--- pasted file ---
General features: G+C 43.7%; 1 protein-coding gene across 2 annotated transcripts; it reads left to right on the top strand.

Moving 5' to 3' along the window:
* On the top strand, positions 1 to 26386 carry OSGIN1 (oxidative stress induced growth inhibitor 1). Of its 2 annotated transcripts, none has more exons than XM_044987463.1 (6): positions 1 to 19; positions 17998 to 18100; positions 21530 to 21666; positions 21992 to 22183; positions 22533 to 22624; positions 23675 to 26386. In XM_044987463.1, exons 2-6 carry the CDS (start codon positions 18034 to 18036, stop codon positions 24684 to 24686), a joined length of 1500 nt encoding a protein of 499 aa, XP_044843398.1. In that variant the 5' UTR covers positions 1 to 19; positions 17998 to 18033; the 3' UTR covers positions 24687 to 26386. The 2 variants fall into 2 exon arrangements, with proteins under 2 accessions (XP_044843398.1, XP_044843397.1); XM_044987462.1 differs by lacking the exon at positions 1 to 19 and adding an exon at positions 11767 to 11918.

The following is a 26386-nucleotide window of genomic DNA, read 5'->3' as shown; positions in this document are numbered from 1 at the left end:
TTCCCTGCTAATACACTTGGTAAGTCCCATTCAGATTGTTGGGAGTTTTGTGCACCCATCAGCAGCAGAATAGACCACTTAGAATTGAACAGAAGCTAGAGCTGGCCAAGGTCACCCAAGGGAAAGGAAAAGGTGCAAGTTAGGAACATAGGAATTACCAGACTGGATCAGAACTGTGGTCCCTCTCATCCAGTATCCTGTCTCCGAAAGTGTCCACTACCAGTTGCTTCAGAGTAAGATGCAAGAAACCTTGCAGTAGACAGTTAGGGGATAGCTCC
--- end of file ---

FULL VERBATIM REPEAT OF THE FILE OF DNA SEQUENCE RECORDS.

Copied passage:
General features: G+C 43.7%; 1 protein-coding gene across 2 annotated transcripts; it reads left to right on the top strand.

Moving 5' to 3' along the window:
* On the top strand, positions 1 to 26386 carry OSGIN1 (oxidative stress induced growth inhibitor 1). Of its 2 annotated transcripts, none has more exons than XM_044987463.1 (6): positions 1 to 19; positions 17998 to 18100; positions 21530 to 21666; positions 21992 to 22183; positions 22533 to 22624; positions 23675 to 26386. In XM_044987463.1, exons 2-6 carry the CDS (start codon positions 18034 to 18036, stop codon positions 24684 to 24686), a joined length of 1500 nt encoding a protein of 499 aa, XP_044843398.1. In that variant the 5' UTR covers positions 1 to 19; positions 17998 to 18033; the 3' UTR covers positions 24687 to 26386. The 2 variants fall into 2 exon arrangements, with proteins under 2 accessions (XP_044843398.1, XP_044843397.1); XM_044987462.1 differs by lacking the exon at positions 1 to 19 and adding an exon at positions 11767 to 11918.

The following is a 26386-nucleotide window of genomic DNA, read 5'->3' as shown; positions in this document are numbered from 1 at the left end:
TTCCCTGCTAATACACTTGGTAAGTCCCATTCAGATTGTTGGGAGTTTTGTGCACCCATCAGCAGCAGAATAGACCACTTAGAATTGAACAGAAGCTAGAGCTGGCCAAGGTCACCCAAGGGAAAGGAAAAGGTGCAAGTTAGGAACATAGGAATTACCAGACTGGATCAGAACTGTGGTCCCTCTCATCCAGTATCCTGTCTCCGAAAGTGTCCACTACCAGTTGCTTCAGAGTAAGATGCAAGAAACCTTGCAGTAGACAGTTAGGGGATAGCTCC